- Asian Financial Crisis (1997-1998): Klein explores the impact of the financial crisis on countries like Indonesia, South Korea, and Thailand. The International Monetary Fund (IMF) interventions are referred to Chicago Style Tactics — during this period are criticized for promoting free-market policies at the expense of social welfare. One example is the IMF withheld money from Korea until All 4 presidential candidates all agreed they would follow all rules of the IMF. They “lost their autonomy” and it became known as the “National Humiliation Day”. After that, for Indonesia, the IMF “leaked” to the Washington Post, the prediction that all IMF money to Indonesia would be stopped, and that “rumor” crashed Indonesia’s currency by 25% in one day. This caused strongman Suharto to cave in and accept the guidance of the IMFs team, referred to as the Berkeley Mafia, see image above (credit to ChatGDP for the nice summary).
- Hurricane Katrina (2005): Klein examines the aftermath of Hurricane Katrina in the United States, particularly the privatization of public services in New Orleans. The disaster provided an opportunity for corporate interests to reshape the city’s infrastructure and services.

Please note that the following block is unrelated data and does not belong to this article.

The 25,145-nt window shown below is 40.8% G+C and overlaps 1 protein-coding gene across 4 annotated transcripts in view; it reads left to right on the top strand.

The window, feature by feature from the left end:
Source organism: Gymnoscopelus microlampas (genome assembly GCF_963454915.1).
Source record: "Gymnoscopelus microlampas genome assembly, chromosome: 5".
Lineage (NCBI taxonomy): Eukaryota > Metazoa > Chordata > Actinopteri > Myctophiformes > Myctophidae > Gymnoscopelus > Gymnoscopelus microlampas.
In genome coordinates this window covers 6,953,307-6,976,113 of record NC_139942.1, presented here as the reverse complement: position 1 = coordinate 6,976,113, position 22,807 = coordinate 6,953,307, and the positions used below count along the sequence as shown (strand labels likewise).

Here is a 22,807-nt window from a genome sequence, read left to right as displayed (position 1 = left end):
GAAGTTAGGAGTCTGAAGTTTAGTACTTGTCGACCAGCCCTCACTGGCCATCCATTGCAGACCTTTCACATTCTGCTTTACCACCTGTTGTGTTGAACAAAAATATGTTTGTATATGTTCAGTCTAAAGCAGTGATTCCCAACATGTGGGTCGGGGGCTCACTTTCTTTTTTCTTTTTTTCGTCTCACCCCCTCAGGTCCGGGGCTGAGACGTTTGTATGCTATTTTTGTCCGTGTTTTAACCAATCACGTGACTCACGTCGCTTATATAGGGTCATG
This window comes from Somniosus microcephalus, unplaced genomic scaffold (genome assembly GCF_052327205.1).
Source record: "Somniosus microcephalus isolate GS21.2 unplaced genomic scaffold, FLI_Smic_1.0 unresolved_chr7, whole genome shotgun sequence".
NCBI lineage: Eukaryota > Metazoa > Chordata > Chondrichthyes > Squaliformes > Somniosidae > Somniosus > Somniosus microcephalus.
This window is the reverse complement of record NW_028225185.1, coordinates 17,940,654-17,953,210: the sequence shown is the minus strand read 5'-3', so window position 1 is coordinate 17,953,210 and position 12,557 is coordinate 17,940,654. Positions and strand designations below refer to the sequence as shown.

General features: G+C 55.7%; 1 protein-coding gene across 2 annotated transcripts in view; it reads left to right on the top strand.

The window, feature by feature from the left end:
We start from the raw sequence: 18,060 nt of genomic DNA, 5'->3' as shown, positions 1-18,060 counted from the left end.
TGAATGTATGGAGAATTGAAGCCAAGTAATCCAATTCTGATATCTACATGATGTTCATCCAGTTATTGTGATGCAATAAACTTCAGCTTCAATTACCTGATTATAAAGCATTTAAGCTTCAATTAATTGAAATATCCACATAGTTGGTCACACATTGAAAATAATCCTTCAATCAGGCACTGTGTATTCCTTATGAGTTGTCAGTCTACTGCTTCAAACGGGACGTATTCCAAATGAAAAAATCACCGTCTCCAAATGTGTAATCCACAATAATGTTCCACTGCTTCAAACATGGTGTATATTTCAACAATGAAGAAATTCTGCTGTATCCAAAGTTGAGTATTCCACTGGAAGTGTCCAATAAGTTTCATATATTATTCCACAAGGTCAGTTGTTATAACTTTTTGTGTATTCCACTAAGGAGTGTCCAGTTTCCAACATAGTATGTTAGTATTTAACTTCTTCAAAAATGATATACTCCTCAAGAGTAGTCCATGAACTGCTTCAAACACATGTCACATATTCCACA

- Iraq War (2003): The book discusses the Iraq War as an opportunity for private corporations to profit through the reconstruction efforts. The war and subsequent occupation created a space for implementing free-market policies in Iraq. ChatGDP —
- the economic policies implemented in Iraq were aligned with neoliberalism, drawing on ideas that resonate with the Chicago School. Some of the key individuals associated with these economic reforms in Iraq include:
- Paul Bremer: L. Paul Bremer was the head of the Coalition Provisional Authority (CPA) in Iraq from May 2003 to June 2004. He played a crucial role in overseeing the political and economic reconstruction of Iraq. Bremer implemented significant economic reforms, including the removal of trade barriers, privatization of state-owned enterprises, and the introduction of a new currency.